The Aggregates & Recycling Information Network
Mobile Menu
From the organisers of

2020 / 2021 Edition

Order your copy here

Stripping At The Interface

The close relationship between bitumen and aggregate sometimes needs help

It is well known that adhesion at the interface between bitumen and aggregate is one of the principal functional properties to guarantee the durability of asphalt mixes. But the bond can be reduced and the cohesion within asphalt lost through the presence of water at the bitumen/stone interface. This phenomenon is known as ‘stripping’.

Visual damage such as early ravelling of a top layer or surface treatment can be a consequence of stripping. When water gets to the base or binder layer, stripping can result in overstressing of the underlying pavement layers and, ultimately, create excessive permanent deformation or translate into earlier than expected fatigue failure.

Combating the phenomenon becomes ever more important as open asphalt types such as ‘ZOAB’ (porous asphalt) and other thin, noise-reducing top layers with an open texture grow in popularity. Due to their texture, water has the opportunity to permeate through to and affect the different layers in the pavement construction.

For dense asphalt mixes, besides a good mix design, a sufficient amount of binder and adequate compaction play a major role in the moisture sensitivity of the pavement. The worst-case condition is a dense asphalt mix with 8–12% of air voids where moisture can readily enter the pavement but not easily escape.

Improving compaction to reduce the void content to between 6% and 8% will improve moisture resistance and also reduce permeability (the amount of interconnected voids) in the pavement.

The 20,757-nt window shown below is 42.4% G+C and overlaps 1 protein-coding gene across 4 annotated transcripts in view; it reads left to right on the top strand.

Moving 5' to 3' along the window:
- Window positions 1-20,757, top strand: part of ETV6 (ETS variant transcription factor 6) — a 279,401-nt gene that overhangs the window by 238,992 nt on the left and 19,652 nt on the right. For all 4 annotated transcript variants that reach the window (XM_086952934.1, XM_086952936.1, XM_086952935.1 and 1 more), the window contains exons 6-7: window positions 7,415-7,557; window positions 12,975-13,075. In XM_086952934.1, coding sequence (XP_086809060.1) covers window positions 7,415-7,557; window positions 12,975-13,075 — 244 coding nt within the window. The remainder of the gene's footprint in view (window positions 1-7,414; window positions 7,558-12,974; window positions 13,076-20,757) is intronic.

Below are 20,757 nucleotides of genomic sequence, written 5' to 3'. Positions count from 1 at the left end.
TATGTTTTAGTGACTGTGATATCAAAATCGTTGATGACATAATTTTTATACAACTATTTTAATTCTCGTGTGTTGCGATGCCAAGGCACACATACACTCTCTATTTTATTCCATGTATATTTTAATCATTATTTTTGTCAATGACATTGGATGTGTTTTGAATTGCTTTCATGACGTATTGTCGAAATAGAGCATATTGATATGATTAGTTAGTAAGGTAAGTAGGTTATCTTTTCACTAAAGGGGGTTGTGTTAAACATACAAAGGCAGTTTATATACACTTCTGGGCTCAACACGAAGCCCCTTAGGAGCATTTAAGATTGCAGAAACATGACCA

The research and development department at Nynas is continuously involved in research into the performance of bitumen and its application in asphalt mixes. As well as their own investigations, Nynas have performed a literature study on relevant research projects and papers presented at conferences in recent years. From this, it can be seen that researchers around the world have arrived at interesting conclusions in trying to understand and explain the stripping phenomenon.

Research into the stripping effect can be divided into three levels of investigation: micro, meso and macro. On a micro scale, H. Plancher et al1 looked for components in bitumen which display a particular ability to adhere to specific components in the aggregate structure. The polarity of these components can explain a strong polar bond.

A polar bond is where components with opposite electrical loading/charge attract each other. Normally this type of bond is very strong. However, the more polar components seem to be soluble and vulnerable to the ‘polar solvent’ action of water, which has the effect of removing polar bond.

On a meso scale, Ingo Nösler2 conducted research into the objective quantification of the remaining percentage of bitumen-coated aggregates after the mix was exposed to miscellaneous humid conditions. Here the emphasis was on avoiding visual determination in favour of analysis employing a photometric method.

Furthermore, he quantified the objective adhesion by measuring the loss of the E-Modulus of compacted asphalt samples by using a Nottingham Asphalt Tester (NAT). With this method the same asphalt samples were tested before and after the water treatment.

On a macro scale, Dale A. Rand et al3 tried to quantify the effects on functional properties by performing wheel-tracking (or rutting tests) under water.

In some of these projects, several aggregate types were investigated and can be categorized in mineral families such as quartzite, porphyry, limestone, granite and others. Bitumens of different origins were also used, ranging from waxy types to paraffinic and naphthenic types (fig. 1).